News & Insights
Asad Bhatti, a 49-year-old financial analyst, has been sentenced to eight years in prison after being convicted of possessing bomb-making materials.
During the investigation, detectives discovered a stash of chemicals and circuitry capable of making explosives at Bhatti’s residence. An improvised explosive device and a chemical mixture known as ‘black powder’ were also found in a rented storage unit. Bhatti’s computer revealed a significant library of bomb-making instruction manuals, as well as a 173-page handbook he had compiled, which included sections on ‘martyrdom’ and ‘jihad.’
Described as ‘intelligent’ and ‘well-educated,’ Bhatti harboured a deep-seated hatred towards a specific group of Muslims he referred to as ‘The Hypocrites,’ as well as individuals based on their race and sexuality.
Bhatti’s activities came to light when he took his laptop to a computer repair shop, instructing the owner not to access his data. However, the owner, discovered the bomb-making materials and promptly notified the police.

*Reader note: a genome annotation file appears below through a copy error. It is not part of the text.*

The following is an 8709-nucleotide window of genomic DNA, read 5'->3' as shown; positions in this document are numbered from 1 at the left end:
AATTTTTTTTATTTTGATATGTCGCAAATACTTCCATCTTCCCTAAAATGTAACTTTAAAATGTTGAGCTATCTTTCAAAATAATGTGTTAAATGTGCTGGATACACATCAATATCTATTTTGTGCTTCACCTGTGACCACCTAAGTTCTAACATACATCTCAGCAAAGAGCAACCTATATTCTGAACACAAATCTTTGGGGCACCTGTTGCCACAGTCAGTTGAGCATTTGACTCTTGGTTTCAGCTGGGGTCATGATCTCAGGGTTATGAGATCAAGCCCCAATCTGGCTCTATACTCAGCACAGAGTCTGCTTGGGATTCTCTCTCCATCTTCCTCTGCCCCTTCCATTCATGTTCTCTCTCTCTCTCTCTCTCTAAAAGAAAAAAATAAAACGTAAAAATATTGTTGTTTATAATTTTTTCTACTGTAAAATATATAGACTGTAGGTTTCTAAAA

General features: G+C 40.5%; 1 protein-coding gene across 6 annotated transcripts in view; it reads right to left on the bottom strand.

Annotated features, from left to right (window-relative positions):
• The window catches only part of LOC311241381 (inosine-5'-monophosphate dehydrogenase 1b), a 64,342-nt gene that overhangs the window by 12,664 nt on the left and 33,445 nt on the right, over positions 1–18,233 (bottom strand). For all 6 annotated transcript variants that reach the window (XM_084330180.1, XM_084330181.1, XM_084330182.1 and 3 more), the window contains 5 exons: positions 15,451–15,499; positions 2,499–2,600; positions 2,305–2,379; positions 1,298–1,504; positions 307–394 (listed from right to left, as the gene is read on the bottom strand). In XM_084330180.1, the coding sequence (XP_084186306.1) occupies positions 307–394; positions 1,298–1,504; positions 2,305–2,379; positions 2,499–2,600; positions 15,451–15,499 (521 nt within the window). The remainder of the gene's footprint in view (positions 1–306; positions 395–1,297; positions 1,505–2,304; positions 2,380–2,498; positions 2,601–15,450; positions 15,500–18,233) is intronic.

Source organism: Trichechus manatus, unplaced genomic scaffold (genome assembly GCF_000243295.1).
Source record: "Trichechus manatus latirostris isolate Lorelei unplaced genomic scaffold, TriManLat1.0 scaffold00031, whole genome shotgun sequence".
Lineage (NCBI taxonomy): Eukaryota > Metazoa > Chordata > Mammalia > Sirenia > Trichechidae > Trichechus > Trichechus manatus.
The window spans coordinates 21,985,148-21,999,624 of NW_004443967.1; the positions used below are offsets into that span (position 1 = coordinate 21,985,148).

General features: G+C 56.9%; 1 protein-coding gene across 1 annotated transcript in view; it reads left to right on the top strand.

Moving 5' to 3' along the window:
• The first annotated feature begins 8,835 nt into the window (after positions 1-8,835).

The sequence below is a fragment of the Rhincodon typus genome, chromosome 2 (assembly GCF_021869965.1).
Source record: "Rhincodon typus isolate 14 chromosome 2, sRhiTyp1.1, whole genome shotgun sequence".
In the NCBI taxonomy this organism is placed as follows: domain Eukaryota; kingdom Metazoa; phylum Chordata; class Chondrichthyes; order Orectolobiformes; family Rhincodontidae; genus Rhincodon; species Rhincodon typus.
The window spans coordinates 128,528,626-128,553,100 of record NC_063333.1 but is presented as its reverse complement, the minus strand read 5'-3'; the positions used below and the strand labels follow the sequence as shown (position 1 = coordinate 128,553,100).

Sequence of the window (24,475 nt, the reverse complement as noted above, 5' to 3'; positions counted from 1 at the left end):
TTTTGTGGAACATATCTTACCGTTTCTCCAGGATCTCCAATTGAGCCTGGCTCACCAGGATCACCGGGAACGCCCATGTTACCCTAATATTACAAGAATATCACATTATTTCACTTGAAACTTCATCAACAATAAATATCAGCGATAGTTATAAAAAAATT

The unfinished manual, titled “The Mu’min’s Handbook,” contained chapters on explosives, hand-to-hand combat, and firearms. It also identified a perceived global enemy to Islam, including corrupt heads of governments, religious scholars, and black magicians.
Detectives found an Excel file on Bhatti’s computer listing various disasters, categorised by the number of deaths or injuries caused, with disparaging remarks towards homosexuals and black people.
Throughout his trial, Bhatti denied being racist or homophobic, claiming that he possessed the materials for lawful experimentation and out of curiosity. He further claimed to have poured away nitroglycerine in his garden as part of his experiments.
Defending Bhatti, Edward Henry KC, said: ‘[He is] a fallible human being. An invisible cognitive disability [autism] has moulded his life.
‘That immensely fallible human being hardly measures up to the crimes he has been convicted of.
‘Autism is vitally important here. He sought to categorise and compartmentalise aspects of his life.
‘He desired certainty above all else. He needed certainty, peppered with conspiracy theories.
‘What he wanted to do was to reduce the world to his own reason. This man is sad. He’s been isolated, he’s been lonely all his life.’
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